Eliza Swann

Alchemists refer to their combined practices as “The Great Art.” In this course, we will use metaphors derived from ancient alchemy to elucidate deep structures in the creative imagination, using alchemical symbolism as a springboard to expand our own capacities as thinkers and makers. Together, we will perform in-class experiments and trace the philosophies of alchemy through its applications in early mathematics, proto-chemistry, healing arts, psychology, visual art and literature to develop the tools to arrive at our own “Great Art.”

PIC 341

John Lobell

Creativity is defining to Pratt’s mission, but what exactly do we mean by creativity? After distinguishing between mastery, innovation, and ordinary creativity, this course looks at Visionary Creativity. Visionary Creativity comes about in the context of its culture and at the same time changes its culture. This course helps each student think about their own creativity in the context of their field and in relationship to the larger culture.

PIC 342

Michael Gac Levin

Can the Freudian slip be a design principle? Can an architectural diagram double as a Rorschach test? Can a scribble tell a secret? In Corpse Will Drink, we will explore instinct, intuition, fear and desire as we search for ways to conjure the creative possibility of the unconscious mind.

PIC 343

Birgit Rathsmann

Improve your approach to creating image-text art!  

Learn how to use improvisation and recuperative strategies!

Make better multi-genre art—and have more fun in the process!

PIC 345

Luke Degnan

How can technology impact creativity? How can we gamify our creative practice? What happens when we amplify our mistakes or magnify our misteps? In this course we will examine different technologies and how they affect creativity in practice, through games, visual art, writing, and other processes. Students will create work that is disrupted, enhanced, glitched, flipped, or obfuscated by technology and explore concepts and tools such as augmented realities, chatbots, electronic literature, non-linear narrative, and writing for video games.

PIC 346

Maria Baker

“Think outside the box!” We’ve all heard that before. Defying the box seems to be at the core of creativity and innovation. But what exactly is this box?! In this course, we’ll consider the box as the limits imposed by our ways of cataloging thoughts and perceptions—the binaries, hierarchies, and narratives we create to structure our world. We’ll consult examples from art and design, pop culture and philosophy (from TV’s “Shark Tank” to Derrida), and complete creative assignments based on strategies innovators employ to escape their boxes.

PIC 349

Kristine Marx

In this course, students explore ‘seeing for yourself’ or direct experience, in relation to Buddhism and creativity. Each class begins with a meditation. We then investigate a Buddhist theme – such as mindfulness or impermanence – in relation to an artist, designer, writer, or composer. The course highlights artists from the mid-20th century when Buddhism was first embraced by New York’s avant-garde and more recent figures, like Agnes Martin and Steve Jobs. Projects incorporate different visual media and/or writing.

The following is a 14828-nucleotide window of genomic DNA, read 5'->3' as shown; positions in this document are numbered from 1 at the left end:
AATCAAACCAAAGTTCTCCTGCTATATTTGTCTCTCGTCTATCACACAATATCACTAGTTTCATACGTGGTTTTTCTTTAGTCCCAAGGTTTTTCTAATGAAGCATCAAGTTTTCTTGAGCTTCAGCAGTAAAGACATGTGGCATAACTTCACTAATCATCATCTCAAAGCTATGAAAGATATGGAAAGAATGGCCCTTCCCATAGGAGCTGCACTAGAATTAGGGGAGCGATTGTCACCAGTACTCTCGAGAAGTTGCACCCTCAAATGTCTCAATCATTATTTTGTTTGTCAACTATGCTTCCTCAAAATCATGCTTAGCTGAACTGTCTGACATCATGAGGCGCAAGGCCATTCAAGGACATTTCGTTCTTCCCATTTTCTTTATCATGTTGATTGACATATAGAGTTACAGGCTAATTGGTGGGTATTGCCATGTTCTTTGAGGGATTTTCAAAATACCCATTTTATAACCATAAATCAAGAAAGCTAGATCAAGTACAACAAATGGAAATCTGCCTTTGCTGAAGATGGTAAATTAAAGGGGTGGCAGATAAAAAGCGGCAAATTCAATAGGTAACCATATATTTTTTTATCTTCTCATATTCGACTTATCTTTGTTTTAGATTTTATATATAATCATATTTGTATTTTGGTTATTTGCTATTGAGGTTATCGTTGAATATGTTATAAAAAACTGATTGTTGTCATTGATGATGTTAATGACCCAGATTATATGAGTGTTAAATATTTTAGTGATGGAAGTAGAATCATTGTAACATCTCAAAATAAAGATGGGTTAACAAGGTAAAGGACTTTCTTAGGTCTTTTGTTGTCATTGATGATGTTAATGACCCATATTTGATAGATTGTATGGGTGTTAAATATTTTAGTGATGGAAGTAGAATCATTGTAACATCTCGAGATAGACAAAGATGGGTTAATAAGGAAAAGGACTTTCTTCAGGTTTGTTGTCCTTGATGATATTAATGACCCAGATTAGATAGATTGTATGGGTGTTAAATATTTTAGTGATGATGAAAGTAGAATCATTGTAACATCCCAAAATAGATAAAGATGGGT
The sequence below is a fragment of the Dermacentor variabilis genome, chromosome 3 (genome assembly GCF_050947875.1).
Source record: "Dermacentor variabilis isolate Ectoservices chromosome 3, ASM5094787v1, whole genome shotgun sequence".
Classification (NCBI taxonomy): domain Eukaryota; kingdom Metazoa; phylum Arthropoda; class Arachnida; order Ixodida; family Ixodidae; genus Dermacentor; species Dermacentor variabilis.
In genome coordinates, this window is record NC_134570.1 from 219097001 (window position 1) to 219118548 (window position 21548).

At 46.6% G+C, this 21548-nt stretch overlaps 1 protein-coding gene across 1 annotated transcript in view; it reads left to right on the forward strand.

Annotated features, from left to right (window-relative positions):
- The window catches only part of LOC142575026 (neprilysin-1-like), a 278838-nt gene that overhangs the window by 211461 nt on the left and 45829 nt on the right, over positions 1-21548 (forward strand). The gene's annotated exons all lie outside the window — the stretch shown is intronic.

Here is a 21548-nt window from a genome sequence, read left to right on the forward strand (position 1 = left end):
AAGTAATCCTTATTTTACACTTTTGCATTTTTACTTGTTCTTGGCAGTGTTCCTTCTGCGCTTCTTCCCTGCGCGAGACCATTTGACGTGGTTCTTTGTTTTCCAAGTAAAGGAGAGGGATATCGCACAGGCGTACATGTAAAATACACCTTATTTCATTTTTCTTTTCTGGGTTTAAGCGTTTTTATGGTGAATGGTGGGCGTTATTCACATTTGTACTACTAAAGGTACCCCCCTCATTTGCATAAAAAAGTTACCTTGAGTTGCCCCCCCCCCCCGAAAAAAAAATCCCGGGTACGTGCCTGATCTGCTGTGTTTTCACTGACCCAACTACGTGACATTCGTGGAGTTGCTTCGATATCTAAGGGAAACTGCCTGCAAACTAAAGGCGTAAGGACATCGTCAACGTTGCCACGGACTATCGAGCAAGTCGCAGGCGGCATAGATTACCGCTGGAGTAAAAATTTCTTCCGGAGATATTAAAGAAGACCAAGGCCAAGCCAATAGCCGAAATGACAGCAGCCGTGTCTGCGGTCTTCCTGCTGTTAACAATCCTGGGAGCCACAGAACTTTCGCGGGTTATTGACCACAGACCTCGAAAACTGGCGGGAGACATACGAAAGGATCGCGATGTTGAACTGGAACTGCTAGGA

PIC 363

Latoya Kamdang

Productive Collisions embarks on a multidisciplinary approach to creating human centered spaces for transformation and social mobility for youth in marginalized communities. The systemic nature of the challenges presented requires the negotiation of multiple culturally complex factors and students will be asked to consider the role of creative disciplines to facilitate change. As economic forces continue to grow, we will interrogate how we, stewards of creative problem solving, can we find solutions to ameliorate the negative effects of gentrification. How might we consider moments of “productive collision” as conducive to imagining community cohesion and equitable outcomes?

PIC 369

Phoebe DeGroot

This course will give students the opportunity to physically and intellectually engage industrial robotics through the design and execution of projects tailored to their academic backgrounds. The course will focus on hands-on applications of robotics to movement, gesture, mark making, dance, film and photography. Students will work at the Consortium for Research & Robotics in the Brooklyn Navy Yard with an industrial robotic arm where they will explore automation, robotics, motion and design.

PIC 391

Virginia Wagner

Another Earth will explore the design of imaginary worlds. We will study examples of worlds built in literature, graphic novels, and visual art and our studio work will combine these mediums. Each student will create written and visual art to flesh out a setting of their own design. Our goal will be to develop an imaginary place that feels substantive and reflects our real world in ways that help us both understand and escape from it.

PIC 395

Loney Abrams and Johnny Stanish

You probably get a lot of feedback inside the studio. But how do you get your work out of the studio and into the world? In this course students will make artworks and creative projects that leverage the power of social media and online networks (informed by media theory and post-internet discourse) to reach new audiences and make connections outside of Pratt. This will culminate in an online and IRL exhibition open to the public.